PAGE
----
My Role as a teacher
Other agencies I work with
Legislations in Education
5, 6 & 7
Creating a safe and supportive environment
8, 9 & 10
Methods of assessment
Micro teach proposal
17, 18 & 19
Lesson Power Point
Tutor and peer feedback
23, 24 & 25
My roles and responsibilities as a teacher
As stated by Further Education Teachers’ Qualifications (England) Regulations 2007,” the role of a teacher means a teaching role that carries the full range of teaching responsibilities (whether on a full-time, part-time, fractional, fixed term, temporary or agency basis) and requires the teacher to demonstrate an extensive range of knowledge, understanding and application of curriculum development, curriculum innovation or curriculum delivery strategies” As a teacher I hold full responsibility of the student’s I am teaching, but as a new teacher, my role will not mean I take on everything. The things I will take on will include; Setting homework,
giving feedback on work,
photocopying course materials,
discuss progress with students and their parents,
manage classroom behaviour,
plan, prepare and deliver lessons,
deal with behaviour issues and
Lock up and secure resources at the end of the session.
Out of all these the main ones I consider to be important in my role include planning, preparing and delivering lessons. Planning lessons is a vital part of the role of a teacher and it needs to be of a high standard. Good lesson plans will include a coherent framework for smooth efficient teaching; it helps in the delivery of a confident, well organised lesson and provides a useful basis for future planning. Planning enables the teacher to do the lesson in a systematic way before they enter the classroom. Plans are projects that need to be implemented in a real classroom and as a teacher; I will be able to work on the spot in case things do not go to plan. Robertson. C, (2002) said that; things do not always go to plan in most lessons. It is useful when planning to build some extra and alternative tasks and exercises. They also need to be aware of what is happening in the classroom. Student’s may bring up an interesting topic or ask a really good question. In this case, it is appropriate to branch away from the plan. Jim Scrivener added that you must prepare thoroughly, but in class, teach the learners! Not the plan.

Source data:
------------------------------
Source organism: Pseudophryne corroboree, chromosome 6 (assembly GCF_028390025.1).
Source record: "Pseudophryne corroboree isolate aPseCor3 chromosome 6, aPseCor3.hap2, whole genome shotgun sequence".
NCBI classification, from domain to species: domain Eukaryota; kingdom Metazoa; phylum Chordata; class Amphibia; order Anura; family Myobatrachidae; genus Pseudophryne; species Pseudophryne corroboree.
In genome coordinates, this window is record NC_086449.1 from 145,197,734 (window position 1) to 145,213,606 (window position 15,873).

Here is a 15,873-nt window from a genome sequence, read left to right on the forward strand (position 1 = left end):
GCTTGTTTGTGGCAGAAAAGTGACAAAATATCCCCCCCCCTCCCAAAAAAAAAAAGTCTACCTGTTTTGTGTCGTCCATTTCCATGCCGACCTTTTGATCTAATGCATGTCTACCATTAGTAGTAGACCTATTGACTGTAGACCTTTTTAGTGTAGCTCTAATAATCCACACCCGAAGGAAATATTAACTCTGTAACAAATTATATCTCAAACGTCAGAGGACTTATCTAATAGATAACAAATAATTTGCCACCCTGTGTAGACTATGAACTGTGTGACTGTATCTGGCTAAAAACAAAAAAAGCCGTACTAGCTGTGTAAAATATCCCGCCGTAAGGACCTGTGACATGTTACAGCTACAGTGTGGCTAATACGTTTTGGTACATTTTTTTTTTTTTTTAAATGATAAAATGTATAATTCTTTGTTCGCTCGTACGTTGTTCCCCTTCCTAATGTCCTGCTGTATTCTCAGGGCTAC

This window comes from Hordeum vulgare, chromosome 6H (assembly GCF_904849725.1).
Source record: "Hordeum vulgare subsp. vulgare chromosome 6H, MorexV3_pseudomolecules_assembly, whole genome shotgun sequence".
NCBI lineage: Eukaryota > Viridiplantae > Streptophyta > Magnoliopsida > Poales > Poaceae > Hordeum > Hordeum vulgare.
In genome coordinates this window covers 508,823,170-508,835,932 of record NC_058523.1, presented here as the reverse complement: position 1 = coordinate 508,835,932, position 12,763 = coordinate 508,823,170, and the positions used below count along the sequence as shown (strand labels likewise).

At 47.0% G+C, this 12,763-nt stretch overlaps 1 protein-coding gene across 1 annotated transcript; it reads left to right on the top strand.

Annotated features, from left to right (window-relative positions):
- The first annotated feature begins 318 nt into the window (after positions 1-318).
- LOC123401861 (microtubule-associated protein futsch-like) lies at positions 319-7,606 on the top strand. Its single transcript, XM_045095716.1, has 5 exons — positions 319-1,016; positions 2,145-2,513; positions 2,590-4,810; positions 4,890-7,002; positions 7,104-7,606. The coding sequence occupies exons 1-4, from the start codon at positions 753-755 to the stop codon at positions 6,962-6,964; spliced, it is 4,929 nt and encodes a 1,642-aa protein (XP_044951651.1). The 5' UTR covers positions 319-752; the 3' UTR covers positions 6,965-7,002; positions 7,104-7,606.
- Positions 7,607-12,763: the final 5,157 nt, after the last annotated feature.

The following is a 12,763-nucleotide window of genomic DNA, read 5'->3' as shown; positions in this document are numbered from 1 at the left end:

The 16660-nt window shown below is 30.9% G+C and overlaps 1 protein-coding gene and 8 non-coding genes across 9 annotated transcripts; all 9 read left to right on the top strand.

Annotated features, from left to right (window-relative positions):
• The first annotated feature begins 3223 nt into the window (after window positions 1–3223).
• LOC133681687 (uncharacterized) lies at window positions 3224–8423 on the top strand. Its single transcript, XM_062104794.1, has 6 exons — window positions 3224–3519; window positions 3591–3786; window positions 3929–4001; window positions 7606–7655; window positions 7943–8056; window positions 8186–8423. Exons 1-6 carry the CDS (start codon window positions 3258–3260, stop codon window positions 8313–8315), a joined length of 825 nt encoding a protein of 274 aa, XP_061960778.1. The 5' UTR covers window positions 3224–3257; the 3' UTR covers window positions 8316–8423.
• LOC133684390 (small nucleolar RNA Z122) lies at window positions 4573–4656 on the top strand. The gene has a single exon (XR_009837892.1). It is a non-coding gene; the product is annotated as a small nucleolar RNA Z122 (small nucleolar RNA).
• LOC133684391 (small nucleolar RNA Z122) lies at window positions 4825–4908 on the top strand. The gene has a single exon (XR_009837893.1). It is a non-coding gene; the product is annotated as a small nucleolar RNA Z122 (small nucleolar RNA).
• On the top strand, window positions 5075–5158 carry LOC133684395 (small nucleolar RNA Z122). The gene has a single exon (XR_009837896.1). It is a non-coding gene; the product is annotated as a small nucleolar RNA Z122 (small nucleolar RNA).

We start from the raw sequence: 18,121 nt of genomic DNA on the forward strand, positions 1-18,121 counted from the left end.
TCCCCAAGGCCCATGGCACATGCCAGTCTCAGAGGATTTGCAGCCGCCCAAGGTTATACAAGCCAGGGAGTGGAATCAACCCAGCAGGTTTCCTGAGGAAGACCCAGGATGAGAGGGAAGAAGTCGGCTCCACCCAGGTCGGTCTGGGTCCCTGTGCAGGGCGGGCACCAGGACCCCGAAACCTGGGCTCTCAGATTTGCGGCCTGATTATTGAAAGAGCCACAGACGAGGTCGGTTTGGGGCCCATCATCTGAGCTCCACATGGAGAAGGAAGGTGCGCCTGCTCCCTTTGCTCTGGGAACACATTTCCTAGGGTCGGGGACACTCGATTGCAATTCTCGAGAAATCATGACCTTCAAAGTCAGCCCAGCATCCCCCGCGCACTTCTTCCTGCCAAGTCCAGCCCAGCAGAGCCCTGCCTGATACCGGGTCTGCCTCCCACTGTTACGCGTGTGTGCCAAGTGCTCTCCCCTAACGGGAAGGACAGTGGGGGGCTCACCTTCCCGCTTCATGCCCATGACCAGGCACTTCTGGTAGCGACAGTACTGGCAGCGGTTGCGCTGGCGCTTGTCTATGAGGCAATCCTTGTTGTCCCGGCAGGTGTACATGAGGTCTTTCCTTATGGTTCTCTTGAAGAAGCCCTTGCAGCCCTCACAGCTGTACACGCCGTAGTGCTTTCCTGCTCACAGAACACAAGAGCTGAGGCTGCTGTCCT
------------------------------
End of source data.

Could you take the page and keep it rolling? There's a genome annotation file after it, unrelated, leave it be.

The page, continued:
I feel that giving feedback is extremely important as a teacher. It helps students understand what they are learning and also gives them clear guidance on how to improve their learning. Bellon, et al, (1991) stated that ‘academic feedback is more strongly and consistently related to achievement than any other teaching behaviour...this relationship is consistent regardless of grade, socioeconomic status, race, or school setting’. Providing that students take the feedback on board positively, they should see an increase in assessment scores and enhance learning. In 1991, Phil Race, (British and educationalist developer) came up with the learning theory; Race’s ‘ripple’ model of learning. It was highlighted that feedback is extremely important and if it is not given, the ripples of learning, (as on a pond), continue and die out. In this respect, it shows that a student wants/needs to learn, they then do the leaning (teacher led), the student then digests what they have been taught (worksheets/assessment), they then get feedback from the teacher as to where they are in learning. If this feedback was not given, the student would not know if how they have digested teacher’s lessons is the correct way. There would then be no room for progression and learning would cease. Since it was first presented,...
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Bickel, Robert D., and Peter F. Lake. 1999. The Rights and Responsibilities of Modern Universities: Who Assumes the Risk of College Life?Durham: Carolina Academic Press.
Black, P. and D. Wiliam (1998). Inside the Black Box: Raising Standards Through Classroom Assessment, Phi Delta Kappan, 80 (2), pp. 1-12.
Brandon, Marian. Peter Sidebotham, Sue Bailey, Pippa Belderson, Carol Hawley, Catherine Ellis & Matthew Megson (2012) New learning from serious case reviews: a two year report for 2009-2011.
Denise Hartley (2009). PROTECTION AND SAFEGUARDING POLICY AND PROCEDURES FOR CHILDREN, YOUNG PEOPLE AND VULNERABLE ADULTS. [ONLINE] Available at: http://www.nelson.ac.uk/uploads/pdfs/policies/ChildProtection.pdf.
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Health and safety executive (1994) Essentials of health and safety at work (Third edition) Guidance HSE Books. Pages 2-3.
HM Government (2013). working together to safeguard children. [ONLINE] Available at: http://www.safenetwork.org.uk/getting_started/Pages/Why_does_safeguarding_matter.aspx.
Howell (2009). Setting ground rules. Available at: http://www.gracestl.org/.
Martens, R., (2004). Successful coaching. 3rd edition. Leeds : Human Kinetics.
Department of Children, School and Families, (2008). (DCFS) 14-19 Education. Routledge, pp.65-72.
Robertson. C, (2002). Teaching English. British Council. BBC. 5th March 2002.
Rodriguez-Falcon Elena, Marie Evans, Claire Allam, John Barrett, Dave Forrest. (2010). The inclusive learning and teaching handbook. Inclusive Learning and Teaching Project, University of Sheffield.
Street Games (2009), Active People Survey
The Education Union (2008). Staff and student confidentiality . [ONLINE] Available at: https://www.atl.org.uk/help-and-advice/school-and-college/staff-student-confidentiality.asp
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